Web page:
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August 2014 Archives

Understanding how to enforce child support after divorce

Attempting to get child support from a noncustodial parent can be incredibly frustrating. Often times, arguments result from missed payments, late payments or even payments that have stopped entirely. This can be especially frustrating when one knows that the other parent has the ability to make the payments. In situations where a parent is not getting the child support that has been ordered by the court, they might have options.

Prenuptial agreements encourage honest communication

In the past, prenuptial agreements have been associated with a negative stigma. Many individuals believed that getting a prenuptial agreement was a signal that a couple was okay with divorce. As more and more couples are moving towards prenuptial agreements, however, this is no longer the case. There are many reasons why a couple may create a prenuptial agreement and one of them is to encourage honest communication.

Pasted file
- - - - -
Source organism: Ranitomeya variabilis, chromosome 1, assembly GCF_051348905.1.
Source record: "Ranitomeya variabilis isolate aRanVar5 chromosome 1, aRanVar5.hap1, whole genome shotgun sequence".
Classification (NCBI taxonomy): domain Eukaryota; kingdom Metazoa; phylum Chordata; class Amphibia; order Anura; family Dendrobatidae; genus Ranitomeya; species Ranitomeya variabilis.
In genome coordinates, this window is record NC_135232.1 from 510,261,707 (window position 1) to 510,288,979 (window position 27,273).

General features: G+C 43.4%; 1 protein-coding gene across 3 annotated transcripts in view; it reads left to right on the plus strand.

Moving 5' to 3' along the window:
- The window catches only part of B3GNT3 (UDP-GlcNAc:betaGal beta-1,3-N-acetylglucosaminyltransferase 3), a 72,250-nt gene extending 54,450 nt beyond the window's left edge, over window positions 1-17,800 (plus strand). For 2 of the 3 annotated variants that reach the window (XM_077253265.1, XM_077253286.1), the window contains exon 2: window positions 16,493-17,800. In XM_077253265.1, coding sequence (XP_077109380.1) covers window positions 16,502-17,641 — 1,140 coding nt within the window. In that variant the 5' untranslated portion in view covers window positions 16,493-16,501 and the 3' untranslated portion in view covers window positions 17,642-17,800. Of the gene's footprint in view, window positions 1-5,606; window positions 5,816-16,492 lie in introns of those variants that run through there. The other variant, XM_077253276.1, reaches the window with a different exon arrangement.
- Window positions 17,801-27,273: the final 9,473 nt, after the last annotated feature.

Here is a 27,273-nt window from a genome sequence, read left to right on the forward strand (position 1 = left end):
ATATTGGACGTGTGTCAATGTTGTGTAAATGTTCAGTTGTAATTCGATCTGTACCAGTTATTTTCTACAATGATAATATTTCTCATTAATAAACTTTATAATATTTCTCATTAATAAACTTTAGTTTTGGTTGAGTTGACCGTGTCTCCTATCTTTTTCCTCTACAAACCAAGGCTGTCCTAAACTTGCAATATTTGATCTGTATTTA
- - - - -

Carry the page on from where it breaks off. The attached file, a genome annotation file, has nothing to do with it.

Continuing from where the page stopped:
Basics of the Massachusetts divorce process

For couples in Quincy, the decision to divorce is not one to be taken lightly. This is especially true when there are numerous assets at stake and children involved. Those who decide that they are no longer able to continue with the marriage must take care to follow the law and take the proper steps to move forward with ending the marriage.

Social media plays a role in child support enforcement

Child support orders are enacted between parents in the best interests of the child. The theory behind the support is that the child will receive the same financial stability they would have, had the child's parents remained together. When one parent avoids their support payment, it is the child that suffers.

Divorce in Massachusetts is governed by common law

Going through a divorce can be mentally and emotionally draining and while it can be difficult to maintain a level head during the process, there are important aspects of property and assets that should be kept in mind. Firstly, all marital property is subject to property division during the divorce proceedings. However, that does not mean that all the property a divorcing couple "shares" is considered marital property.